I didn't understand most of what Pirsig tried to get across in the story within a story within the story of the motorcycle trip with his son Chris in Zen and The Art Of Motorcycle Maintenance,  far too lofty for my puny intellect.  But I did understand and love his concept of the Chautauqua...a talk intended to edify and entertain.   Think of it, what are the books, movies, lectures, even chats with friends or lovers that you enjoy the most?  Are they not those that not only entertain but also edify? Indeed, I read the last page in Zen with the very uncomfortable feeling that I just read something profound but most of it slipped past my thick skull.  But, I did grasp the Chautauqua...worth the price of the book and the bigger opportunity cost of reading it alone.  

For an interesting memorial to Pirsig:  

Robert M. Pirsig, Author of ‘Zen and the Art of Motorcycle Maintenance,’ Dies at 88,  By Paul Vitello,  New York Times, April 24, 2017.

Photo Credit:  


  1. I think you have motivated me to read that book again.

    1. Strange, I had the Kindle copy open to the quote I copied, and I began reading from that point. I actually got interested in the story again and read about 10 pages. OK the pages I read was a dialogue with John and Sylvia, his fellow riders about motorcycles and a refusal to maintain them, and not a musing by Phaedrus on the short comings rhetoric and dialectic. But still I found myself thinking, I should read this again.

      Olga always a pleasure, thanks for stopping by and commenting.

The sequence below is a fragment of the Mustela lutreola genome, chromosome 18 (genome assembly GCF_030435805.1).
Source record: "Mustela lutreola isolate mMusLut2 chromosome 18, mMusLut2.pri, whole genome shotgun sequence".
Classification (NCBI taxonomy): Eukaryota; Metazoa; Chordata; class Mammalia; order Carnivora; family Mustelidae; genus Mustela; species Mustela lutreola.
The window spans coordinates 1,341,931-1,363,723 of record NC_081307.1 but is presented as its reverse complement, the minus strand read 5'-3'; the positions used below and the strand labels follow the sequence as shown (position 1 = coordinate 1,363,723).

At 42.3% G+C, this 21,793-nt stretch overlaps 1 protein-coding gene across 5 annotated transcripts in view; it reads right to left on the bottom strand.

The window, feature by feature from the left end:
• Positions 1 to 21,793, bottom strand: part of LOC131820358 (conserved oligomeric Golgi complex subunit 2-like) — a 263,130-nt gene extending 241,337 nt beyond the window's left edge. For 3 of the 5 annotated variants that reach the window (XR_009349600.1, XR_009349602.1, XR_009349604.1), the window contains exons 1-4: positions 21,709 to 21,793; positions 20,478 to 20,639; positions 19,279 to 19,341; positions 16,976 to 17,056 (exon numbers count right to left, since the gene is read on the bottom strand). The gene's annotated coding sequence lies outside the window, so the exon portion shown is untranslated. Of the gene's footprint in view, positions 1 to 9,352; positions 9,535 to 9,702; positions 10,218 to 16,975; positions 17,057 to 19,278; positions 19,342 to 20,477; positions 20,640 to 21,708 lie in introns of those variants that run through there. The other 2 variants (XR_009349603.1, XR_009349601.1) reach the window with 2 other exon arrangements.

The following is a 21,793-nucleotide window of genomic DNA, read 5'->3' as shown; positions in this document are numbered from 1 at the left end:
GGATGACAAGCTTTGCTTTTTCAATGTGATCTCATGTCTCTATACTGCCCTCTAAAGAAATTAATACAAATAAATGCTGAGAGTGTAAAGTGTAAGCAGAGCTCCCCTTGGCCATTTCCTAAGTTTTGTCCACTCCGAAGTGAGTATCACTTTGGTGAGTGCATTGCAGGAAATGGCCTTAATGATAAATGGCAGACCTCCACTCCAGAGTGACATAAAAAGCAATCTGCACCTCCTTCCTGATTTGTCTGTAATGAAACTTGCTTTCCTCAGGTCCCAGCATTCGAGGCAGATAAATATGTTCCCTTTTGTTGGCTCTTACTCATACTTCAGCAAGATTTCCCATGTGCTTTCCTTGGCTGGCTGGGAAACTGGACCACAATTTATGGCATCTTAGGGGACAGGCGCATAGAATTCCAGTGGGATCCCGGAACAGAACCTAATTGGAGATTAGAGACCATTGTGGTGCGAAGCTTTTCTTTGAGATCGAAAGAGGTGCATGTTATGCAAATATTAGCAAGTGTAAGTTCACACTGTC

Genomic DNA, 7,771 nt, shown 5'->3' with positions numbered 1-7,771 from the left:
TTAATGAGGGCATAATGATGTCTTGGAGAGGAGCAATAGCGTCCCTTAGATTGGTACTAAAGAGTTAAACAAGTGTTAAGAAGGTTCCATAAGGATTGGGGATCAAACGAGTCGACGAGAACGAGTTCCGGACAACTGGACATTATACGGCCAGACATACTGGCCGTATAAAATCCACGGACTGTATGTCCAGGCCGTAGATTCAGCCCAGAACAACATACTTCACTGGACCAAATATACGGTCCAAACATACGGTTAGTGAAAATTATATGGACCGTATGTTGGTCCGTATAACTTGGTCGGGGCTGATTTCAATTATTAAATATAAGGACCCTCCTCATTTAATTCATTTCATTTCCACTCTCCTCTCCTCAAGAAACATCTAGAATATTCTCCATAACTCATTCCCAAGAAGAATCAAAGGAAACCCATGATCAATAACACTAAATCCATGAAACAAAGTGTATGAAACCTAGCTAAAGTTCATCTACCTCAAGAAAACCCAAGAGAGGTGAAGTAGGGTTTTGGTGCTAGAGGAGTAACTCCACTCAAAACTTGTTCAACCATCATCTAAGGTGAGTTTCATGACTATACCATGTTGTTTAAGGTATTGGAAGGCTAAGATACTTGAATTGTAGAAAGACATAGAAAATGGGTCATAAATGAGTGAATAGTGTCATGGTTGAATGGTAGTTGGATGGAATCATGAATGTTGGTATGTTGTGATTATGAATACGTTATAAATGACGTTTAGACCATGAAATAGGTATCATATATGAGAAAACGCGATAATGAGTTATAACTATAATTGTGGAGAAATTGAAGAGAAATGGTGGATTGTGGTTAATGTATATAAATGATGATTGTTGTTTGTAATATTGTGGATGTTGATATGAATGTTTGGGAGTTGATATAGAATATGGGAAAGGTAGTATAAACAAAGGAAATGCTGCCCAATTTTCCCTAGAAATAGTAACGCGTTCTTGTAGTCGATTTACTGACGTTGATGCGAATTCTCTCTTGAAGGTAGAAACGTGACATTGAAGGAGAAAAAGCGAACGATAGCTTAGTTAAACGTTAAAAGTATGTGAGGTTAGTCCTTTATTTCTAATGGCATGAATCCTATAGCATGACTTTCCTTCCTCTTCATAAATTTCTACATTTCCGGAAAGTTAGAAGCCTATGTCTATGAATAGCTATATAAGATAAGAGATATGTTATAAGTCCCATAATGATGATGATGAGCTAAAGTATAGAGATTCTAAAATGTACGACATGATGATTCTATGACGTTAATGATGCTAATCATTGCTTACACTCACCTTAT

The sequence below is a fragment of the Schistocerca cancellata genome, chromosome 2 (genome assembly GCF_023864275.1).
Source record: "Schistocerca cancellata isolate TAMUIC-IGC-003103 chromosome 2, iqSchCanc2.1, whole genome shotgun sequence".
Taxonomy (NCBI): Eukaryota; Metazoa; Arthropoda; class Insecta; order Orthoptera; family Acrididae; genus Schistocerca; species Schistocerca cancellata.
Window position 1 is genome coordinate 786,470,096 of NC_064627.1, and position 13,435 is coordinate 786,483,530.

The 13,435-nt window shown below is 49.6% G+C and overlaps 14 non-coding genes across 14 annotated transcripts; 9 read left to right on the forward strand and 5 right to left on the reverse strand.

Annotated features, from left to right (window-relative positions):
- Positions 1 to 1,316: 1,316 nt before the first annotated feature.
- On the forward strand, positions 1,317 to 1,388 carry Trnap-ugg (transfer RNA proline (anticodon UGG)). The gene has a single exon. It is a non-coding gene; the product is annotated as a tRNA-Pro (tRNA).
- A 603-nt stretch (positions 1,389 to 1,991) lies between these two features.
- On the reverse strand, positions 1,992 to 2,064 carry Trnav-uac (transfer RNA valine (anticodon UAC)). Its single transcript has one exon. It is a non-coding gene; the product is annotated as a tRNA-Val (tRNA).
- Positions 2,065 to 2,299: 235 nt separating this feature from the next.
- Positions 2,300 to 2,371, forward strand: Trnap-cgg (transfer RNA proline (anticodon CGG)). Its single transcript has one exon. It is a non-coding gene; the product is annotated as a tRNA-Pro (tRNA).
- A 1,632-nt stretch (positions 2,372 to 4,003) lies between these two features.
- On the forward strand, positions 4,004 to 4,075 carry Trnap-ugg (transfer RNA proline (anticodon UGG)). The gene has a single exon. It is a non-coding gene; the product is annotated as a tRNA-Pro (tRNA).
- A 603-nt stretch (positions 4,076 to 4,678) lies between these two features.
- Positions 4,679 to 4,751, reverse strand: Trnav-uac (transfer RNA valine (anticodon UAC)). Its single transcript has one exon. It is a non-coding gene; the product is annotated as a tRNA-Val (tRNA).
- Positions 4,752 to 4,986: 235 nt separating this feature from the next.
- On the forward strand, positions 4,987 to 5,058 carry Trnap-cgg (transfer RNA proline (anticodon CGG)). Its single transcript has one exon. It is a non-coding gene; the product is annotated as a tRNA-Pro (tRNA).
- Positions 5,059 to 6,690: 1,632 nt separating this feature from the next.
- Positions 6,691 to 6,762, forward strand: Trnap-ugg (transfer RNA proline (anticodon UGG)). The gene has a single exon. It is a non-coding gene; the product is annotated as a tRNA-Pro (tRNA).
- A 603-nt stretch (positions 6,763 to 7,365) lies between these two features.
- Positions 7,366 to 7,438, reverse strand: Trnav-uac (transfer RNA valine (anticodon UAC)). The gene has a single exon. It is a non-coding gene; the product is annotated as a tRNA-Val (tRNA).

2. I've never read or heard of this book but I like the quote above and I quite agree with it. I think that's why I like to read book and blogs, blogs especially.

    Sometimes when I'm talking in person to someone I can see them drift off, thinking about how they would much rather be checking on their phone into their Facebook/Instagram/SnapChat accounts. And while I'm sure they are interested in what I have to say it's a new world of people with short attention spans. But when I read a blog I can read it, re-read it, take what interests me and post a comment such as this and get a running dialogue with the blogger. Hmmm, I think that is conversation right? Good to see/read you my friend!

    1. Wow! Never heard of ZAMM? Its a classic, but not easy sledding by any means. As I said above most of it went over my head but I got this handful of jewels from it.

      Can't say anything about Facebook/Instagram/SnapChat. Don't even know what the last two are other than something I don't want bothered with. I have an old man's cell phone. I think it can text, but I have no idea of how to do it, nor do I particularly care to learn.